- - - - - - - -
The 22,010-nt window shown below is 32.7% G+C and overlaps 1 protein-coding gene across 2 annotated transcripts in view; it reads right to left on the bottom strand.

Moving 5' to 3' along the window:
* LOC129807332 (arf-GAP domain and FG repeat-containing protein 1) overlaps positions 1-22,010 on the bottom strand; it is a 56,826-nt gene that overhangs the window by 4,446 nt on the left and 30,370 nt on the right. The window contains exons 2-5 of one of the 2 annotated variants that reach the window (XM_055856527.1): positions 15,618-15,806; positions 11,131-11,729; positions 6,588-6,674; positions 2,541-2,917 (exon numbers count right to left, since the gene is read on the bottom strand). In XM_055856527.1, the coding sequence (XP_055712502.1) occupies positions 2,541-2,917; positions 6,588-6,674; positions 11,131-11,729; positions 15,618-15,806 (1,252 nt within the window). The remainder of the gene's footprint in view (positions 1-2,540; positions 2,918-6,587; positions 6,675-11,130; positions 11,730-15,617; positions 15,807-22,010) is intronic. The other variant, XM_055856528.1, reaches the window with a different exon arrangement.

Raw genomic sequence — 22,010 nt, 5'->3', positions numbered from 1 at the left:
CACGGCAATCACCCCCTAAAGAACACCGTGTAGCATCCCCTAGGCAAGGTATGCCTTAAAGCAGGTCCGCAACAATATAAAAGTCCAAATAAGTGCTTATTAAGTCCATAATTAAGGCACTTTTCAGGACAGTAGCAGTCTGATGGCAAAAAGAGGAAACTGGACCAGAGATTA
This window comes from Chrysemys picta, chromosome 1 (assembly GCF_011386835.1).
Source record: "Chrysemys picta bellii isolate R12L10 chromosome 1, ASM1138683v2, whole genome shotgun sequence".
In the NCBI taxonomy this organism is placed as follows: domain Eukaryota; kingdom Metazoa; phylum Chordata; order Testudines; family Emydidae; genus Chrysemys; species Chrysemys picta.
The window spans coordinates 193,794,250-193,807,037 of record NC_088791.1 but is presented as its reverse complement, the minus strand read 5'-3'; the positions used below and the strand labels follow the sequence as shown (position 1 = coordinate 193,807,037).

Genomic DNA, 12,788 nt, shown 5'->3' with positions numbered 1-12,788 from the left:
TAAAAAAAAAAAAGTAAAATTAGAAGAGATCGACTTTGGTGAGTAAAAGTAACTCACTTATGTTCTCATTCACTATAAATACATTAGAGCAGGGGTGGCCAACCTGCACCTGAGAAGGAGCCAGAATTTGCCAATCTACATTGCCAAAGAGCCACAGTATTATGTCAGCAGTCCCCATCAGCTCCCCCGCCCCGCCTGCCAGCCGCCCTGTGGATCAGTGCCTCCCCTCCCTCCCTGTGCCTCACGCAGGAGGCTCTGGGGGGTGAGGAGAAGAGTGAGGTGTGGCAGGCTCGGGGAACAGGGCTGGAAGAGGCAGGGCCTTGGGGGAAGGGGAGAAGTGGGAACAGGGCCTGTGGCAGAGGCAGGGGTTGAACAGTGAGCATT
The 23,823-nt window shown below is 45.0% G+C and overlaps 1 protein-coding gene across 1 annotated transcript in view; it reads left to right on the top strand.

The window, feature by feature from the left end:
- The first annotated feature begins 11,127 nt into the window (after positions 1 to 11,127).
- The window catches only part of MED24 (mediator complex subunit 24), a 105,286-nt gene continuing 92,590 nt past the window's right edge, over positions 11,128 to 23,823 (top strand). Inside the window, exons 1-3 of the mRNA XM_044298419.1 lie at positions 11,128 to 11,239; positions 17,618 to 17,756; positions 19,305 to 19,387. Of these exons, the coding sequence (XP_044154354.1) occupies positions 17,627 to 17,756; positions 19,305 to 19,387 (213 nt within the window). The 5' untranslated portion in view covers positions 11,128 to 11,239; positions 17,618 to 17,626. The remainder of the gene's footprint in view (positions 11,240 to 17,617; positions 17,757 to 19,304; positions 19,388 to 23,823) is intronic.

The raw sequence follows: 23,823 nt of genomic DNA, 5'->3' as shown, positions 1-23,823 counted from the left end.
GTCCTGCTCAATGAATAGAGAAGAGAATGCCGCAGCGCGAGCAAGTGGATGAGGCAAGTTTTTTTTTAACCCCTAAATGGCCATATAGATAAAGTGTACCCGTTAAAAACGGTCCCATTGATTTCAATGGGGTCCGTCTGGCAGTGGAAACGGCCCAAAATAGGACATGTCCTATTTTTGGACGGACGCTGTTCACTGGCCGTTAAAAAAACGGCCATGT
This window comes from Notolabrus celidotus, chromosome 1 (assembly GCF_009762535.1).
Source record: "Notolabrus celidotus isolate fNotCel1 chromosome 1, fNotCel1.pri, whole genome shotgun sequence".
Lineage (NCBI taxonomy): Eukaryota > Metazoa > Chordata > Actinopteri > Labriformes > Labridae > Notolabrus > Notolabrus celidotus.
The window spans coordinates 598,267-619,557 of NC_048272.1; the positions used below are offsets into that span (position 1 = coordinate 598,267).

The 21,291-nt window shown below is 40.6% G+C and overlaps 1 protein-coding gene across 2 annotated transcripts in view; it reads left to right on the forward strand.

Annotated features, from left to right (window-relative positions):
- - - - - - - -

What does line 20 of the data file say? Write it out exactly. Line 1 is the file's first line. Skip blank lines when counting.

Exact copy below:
Lineage (NCBI taxonomy): Eukaryota > Metazoa > Chordata > Actinopteri > Labriformes > Labridae > Notolabrus > Notolabrus celidotus.